June 18, 2023 | 7:05 p.m.
Retired city workers are understandably upset that the city is changing their health insurance, forcing them to adopt a plan with less flexibility starting in September.
But they shouldn’t be surprised: something had to give.
Our retirees are doing well — so far.
Mayor Eric Adams registered the new contract last week with health care provider Aetna to begin administering the less generous Medicare contract in the fall, overriding Comptroller Brad Lander’s objections.
Thanks to a higher federal subsidy for the new Advantage plan, as well as stricter rules for specialty and other tours, the city expects to save $600 million a year.
Pensioners don’t like it.
But they can’t blame Adams.
They can blame their union leadership: two years ago the municipal labor committee, a group of union leaders, agreed with then-mayor Bill de Blasio to make the change, as part of a long-standing commitment to reducing health care costs.
The teachers’ union dominated the leadership vote.
For what? Realism: Even this union understands that the money is not infinite and that it must help find savings somewhere to fundraise for current workers.
Days before Adams registered the new retiree health care plan, the city and the United Federation of Teachers announced “substantial increases.”
Teachers will get increases of 17% over five years and a one-time bonus of $3,000, with annual bonuses reaching $1,000 in 2026.
The minimum salary for a first-year teacher will increase by more than $10,000 to $73,349; after eight years, instead of 15, all teachers will earn six figures.
The increases are not the problem.
This is the best the city can do in a high inflation environment.
But the teachers’ contract marks the biggest deal Adams has made with nearly every union in the city, including the police.
Most include substantial increases in starting salary, as well as bonuses, with no return in terms of additional work required or additional responsibility for performance in return.
Agreements are expensive.
The city added $16 billion to the budget over five years to pay for them. This year, the additional cost is $1.7 billion; by 2027, it will be $4.8 billion.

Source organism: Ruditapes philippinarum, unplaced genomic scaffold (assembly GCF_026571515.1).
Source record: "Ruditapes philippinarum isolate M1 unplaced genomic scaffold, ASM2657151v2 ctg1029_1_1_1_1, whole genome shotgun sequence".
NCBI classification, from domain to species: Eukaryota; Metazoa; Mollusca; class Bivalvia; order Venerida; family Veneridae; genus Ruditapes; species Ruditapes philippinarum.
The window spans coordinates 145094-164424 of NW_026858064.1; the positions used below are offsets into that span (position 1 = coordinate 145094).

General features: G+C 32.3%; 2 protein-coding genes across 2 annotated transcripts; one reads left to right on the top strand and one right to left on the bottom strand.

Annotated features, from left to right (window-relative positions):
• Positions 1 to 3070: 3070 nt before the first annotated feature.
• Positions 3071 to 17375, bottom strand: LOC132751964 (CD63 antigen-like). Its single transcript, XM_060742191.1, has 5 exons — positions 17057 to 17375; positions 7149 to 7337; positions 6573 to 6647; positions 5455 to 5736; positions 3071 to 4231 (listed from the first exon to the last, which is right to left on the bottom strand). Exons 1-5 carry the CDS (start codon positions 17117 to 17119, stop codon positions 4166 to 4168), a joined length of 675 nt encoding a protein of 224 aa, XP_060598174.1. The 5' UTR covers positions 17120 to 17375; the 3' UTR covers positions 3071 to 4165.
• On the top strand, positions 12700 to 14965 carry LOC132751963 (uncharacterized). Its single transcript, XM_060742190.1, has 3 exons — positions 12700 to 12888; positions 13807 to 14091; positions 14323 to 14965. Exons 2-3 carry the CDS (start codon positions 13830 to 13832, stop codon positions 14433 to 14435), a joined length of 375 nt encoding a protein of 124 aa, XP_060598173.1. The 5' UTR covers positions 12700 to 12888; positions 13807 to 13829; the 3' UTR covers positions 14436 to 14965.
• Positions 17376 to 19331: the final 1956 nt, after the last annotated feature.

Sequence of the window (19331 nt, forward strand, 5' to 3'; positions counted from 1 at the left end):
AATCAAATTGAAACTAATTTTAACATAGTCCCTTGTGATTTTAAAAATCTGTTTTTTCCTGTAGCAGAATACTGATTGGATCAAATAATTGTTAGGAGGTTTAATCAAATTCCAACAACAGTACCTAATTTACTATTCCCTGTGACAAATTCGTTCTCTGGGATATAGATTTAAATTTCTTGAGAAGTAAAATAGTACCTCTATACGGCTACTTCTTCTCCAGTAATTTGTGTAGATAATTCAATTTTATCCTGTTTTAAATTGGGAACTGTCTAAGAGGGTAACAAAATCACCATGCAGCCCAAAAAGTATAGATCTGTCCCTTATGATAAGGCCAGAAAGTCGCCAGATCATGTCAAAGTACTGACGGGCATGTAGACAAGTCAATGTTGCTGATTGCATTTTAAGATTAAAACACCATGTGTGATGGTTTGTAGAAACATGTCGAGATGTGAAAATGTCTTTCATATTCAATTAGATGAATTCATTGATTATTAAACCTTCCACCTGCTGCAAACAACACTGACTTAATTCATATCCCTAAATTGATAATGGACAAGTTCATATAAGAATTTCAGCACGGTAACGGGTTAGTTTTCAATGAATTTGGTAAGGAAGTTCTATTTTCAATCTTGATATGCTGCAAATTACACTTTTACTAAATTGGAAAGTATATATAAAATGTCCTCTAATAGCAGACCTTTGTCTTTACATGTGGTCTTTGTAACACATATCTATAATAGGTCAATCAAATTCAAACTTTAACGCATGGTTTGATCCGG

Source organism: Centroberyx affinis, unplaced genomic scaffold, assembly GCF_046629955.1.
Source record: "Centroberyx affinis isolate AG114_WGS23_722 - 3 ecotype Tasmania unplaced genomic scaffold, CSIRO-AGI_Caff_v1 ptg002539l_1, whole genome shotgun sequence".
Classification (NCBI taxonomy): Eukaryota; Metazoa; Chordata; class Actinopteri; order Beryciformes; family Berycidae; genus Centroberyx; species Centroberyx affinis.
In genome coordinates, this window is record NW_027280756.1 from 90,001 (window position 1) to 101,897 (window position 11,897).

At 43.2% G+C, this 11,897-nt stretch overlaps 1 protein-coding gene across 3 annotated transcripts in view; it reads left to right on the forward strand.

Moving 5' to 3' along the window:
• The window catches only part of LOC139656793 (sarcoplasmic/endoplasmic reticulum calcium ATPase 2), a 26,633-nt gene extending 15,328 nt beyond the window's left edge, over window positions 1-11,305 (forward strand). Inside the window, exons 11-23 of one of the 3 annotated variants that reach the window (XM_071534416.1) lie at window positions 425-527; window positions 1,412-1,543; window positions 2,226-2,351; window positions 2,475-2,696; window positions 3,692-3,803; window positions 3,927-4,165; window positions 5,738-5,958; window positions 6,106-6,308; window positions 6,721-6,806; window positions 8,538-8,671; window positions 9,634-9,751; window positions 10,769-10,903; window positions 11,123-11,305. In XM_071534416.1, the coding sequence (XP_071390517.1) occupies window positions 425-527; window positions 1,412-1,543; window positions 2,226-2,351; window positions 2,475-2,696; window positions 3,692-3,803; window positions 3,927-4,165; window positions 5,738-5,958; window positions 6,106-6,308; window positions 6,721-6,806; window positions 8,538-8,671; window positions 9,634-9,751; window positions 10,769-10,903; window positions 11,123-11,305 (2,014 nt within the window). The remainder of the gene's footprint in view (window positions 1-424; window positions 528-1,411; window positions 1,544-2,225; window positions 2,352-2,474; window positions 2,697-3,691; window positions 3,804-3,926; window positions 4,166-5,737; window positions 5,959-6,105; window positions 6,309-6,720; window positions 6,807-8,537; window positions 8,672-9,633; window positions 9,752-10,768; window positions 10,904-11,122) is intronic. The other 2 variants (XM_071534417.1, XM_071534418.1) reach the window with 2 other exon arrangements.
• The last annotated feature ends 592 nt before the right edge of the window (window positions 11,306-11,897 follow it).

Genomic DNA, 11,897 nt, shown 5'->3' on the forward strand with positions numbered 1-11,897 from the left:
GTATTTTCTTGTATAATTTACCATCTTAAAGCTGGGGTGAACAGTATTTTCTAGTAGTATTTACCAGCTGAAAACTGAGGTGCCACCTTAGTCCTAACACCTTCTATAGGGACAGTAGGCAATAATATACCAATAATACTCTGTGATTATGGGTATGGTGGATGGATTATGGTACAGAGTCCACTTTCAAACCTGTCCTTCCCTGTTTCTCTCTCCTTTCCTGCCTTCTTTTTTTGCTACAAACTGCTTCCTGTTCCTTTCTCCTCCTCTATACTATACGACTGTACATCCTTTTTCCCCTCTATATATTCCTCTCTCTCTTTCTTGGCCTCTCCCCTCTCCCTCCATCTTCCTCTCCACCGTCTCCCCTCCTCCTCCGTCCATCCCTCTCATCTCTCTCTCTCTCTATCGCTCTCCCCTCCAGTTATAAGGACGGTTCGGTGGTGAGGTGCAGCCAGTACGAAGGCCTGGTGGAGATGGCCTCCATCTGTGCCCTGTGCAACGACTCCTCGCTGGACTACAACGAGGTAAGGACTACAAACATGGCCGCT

At the same time, the city plans to spend an additional $4.3 billion on migrants by the end of next year – a challenge the mayor himself created by trying to do the impossible: be the only city on Earth that provides on-demand shelter to the entire world.
Thanks to new labor agreements and “asylum” costs, Adams isn’t even close to signing a fiscal year 2024 budget deal with the city council by the end-June deadline of the next week.
The council and mayor fail to agree on offsetting cuts from the $108.3 billion plan.
And the projected deficit for following summer went from $3.2 billion to $4.2 billion. Add another billion to that, if migrant costs continue to soar.
Such deficits were manageable when the city’s commercial property tax base was steadily growing and Wall Street was booming.
But financial firms from Citigroup to Goldman Sachs are laying off thousands of people and offices remain mostly half-empty, meaning big losses in value.
There’s no room to raise taxes: Governor Kathy Hochul just raised New York City’s corporate taxes by $1.1 billion a year, for the Metropolitan Transportation Authority.
Next year it is set to implement the billion-per-year congestion pricing scheme.
Both are massive upsides for doing business.
Current city government employees may not worry about the fate of their retired predecessors – they prefer their own raises and don’t seem to have much sympathy for a generation that has had a much easier time hoarding the equity in his home and to pay for the children’s education.
And the new Medicare plan isn’t so bad, given that private-sector retirees don’t have a former employer to fund their health care.
They pay for health insurance themselves, and people who retire before age 65 find their own health insurance.
But current workers should also consider how easily the city downgraded the retiree health care plan.
Unlike pensions, the state constitution does not guarantee any retiree health care.
Because the benefits are not subject to a constitutional guarantee, the city hasn’t bothered to put a lot of money behind its health care promises – it has racked up a $90 billion gap between what she promised and what she saved to pay for those future costs.
The only thing that stands between the retirees of the city and No taxpayer-funded health care is city law, easily changeable in times of fiscal crisis — and union leadership.
Union members would be cautious to watch who their leaders – and implicitly the city workers themselves – have chosen this time around.
Nicole Gelinas is editor-in-chief of the City Journal at the Manhattan Institute.